Devín is a borough of Bratislava, the capital of Slovakia, located in the Bratislava IV district. A separate village at the confluence of the Danube and Morava rivers, Devín maintained its rural character and today, it is one of the smallest boroughs of Bratislava by population, it is an important archaeological site. Geographically, Devín lies on the foothills of Devínska Kobyla next to the Devín Gate, a narrow stretch on the river Danube, viewed as the western gateway to the Kingdom of Hungary, it lies near the border between Slovakia and Austria which runs down the middle of the Morava and Danube rivers, which formed part of the Iron Curtain between the Eastern and the Western Bloc. The word Devín stems from the Slovak word deva, which signifies "a girl". Devín is bordered by Austria from the south and from the west, the borough of Devínska Nová Ves from the north, the borough of Dúbravka from the east and the borough of Karlova Ves from the south-east. Thanks to its strategic location at the confluence of the rivers Danube and Morava, the nearby cliff was an ideal place for a fort.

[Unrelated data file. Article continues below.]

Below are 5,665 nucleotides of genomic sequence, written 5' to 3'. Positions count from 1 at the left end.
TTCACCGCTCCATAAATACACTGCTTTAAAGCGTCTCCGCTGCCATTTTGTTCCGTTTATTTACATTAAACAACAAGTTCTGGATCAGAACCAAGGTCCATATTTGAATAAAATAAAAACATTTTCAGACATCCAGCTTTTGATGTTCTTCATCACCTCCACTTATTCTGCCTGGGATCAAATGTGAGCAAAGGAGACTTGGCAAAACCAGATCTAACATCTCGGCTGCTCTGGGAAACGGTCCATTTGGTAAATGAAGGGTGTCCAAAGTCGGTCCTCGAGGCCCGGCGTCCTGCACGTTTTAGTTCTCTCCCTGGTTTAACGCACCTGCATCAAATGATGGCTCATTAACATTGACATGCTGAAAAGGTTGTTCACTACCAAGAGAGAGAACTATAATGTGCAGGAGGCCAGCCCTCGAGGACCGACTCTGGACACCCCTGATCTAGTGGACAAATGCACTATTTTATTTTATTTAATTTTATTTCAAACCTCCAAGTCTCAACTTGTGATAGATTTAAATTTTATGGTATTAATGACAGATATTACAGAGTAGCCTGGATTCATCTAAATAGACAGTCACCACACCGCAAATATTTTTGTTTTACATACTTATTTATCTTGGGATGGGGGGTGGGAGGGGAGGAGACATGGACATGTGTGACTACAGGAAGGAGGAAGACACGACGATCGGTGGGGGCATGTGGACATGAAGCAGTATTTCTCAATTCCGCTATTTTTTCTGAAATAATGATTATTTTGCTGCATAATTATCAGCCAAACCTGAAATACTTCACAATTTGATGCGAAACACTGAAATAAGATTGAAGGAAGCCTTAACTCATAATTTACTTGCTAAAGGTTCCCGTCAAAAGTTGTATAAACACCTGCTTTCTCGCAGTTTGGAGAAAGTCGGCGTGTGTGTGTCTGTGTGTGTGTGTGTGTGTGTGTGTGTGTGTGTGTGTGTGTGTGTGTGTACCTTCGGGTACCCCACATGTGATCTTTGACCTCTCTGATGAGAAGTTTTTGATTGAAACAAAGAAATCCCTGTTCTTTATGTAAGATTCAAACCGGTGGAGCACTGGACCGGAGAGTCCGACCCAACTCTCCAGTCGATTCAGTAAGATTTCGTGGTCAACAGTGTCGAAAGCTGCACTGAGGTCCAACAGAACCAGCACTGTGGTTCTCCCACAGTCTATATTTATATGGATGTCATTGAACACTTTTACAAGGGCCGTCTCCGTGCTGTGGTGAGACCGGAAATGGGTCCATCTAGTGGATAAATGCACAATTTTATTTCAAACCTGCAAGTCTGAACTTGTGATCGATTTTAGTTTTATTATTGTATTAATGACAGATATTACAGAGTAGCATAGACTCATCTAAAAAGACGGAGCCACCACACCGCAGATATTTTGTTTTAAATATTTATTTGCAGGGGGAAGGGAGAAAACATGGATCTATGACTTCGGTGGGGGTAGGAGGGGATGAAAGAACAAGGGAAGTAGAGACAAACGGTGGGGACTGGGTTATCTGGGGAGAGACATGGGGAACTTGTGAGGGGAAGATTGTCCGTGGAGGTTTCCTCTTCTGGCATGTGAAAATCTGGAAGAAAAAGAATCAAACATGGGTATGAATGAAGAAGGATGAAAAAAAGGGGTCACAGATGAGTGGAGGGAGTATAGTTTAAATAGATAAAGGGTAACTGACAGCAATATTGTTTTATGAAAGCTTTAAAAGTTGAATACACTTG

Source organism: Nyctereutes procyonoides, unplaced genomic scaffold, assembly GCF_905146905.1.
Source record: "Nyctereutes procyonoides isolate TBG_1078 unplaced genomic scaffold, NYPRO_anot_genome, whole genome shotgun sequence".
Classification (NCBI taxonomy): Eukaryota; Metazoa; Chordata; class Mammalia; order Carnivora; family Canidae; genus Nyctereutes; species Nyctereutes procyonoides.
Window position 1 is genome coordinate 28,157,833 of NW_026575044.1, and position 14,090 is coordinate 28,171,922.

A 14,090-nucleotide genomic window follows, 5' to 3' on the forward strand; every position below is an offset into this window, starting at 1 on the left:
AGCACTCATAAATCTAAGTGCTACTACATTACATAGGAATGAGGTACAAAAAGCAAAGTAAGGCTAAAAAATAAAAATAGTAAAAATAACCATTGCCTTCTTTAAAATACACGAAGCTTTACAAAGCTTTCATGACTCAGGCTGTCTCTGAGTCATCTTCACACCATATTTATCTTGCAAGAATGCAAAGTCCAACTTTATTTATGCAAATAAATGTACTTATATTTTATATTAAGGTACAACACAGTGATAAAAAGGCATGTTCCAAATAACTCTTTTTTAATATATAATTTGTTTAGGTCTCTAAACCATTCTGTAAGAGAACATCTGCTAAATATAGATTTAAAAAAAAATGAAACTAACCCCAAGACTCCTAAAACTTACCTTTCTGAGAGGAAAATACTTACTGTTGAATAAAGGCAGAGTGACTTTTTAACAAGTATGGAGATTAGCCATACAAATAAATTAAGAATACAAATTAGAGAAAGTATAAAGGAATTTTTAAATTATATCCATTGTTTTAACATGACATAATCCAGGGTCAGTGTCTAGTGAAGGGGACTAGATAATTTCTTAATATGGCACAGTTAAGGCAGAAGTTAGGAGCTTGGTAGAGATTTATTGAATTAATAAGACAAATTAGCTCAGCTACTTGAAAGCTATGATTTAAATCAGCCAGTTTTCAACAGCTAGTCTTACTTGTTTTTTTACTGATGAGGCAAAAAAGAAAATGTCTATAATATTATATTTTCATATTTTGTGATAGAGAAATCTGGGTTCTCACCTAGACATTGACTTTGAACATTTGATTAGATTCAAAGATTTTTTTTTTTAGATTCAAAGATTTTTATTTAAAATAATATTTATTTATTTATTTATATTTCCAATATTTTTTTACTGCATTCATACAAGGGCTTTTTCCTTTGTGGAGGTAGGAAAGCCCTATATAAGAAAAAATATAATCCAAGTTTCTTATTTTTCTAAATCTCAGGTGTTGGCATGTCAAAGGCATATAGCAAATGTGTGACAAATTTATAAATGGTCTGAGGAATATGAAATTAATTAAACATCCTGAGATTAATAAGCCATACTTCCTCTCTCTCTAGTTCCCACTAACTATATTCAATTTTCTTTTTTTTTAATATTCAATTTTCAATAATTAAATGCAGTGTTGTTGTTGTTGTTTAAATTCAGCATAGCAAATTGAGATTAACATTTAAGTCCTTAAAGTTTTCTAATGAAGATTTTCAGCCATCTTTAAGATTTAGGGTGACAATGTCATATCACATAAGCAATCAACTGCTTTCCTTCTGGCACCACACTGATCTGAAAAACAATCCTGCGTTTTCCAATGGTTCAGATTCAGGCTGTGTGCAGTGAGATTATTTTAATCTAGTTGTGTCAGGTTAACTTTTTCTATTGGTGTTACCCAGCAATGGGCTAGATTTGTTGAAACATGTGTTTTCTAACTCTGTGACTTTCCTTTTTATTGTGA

The site has been settled since the Neolithic and both the Celts and Romans built forts here. Devín was first mentioned in a document from 1237 under the name Villa Thebyn, it was a small village, belonging to the Devín Castle, but attained the status of a small town in the 15th century. In 1568, Devín became separated from its former owner. Croats fleeing from the approaching Ottomans in the south settled here in the 16th century; the castle above the village was burned down by Napoleon's troops in 1809. Due to its German population the village was ceded to Germany as part of the Munich agreement in 1938. From October 1938 to April 1945, Devín was part of the German Third Reich, being part of Lower Austria. In 1946, Devín became part of Bratislava; the German inhabitants were expelled. During the Cold War Devín was just inside the Iron Curtain and the northern banks of the Danube and Morava rivers were fortified; the border fortifications were dismantled after the Velvet Revolution of 1989, there is now free access to the riverbank.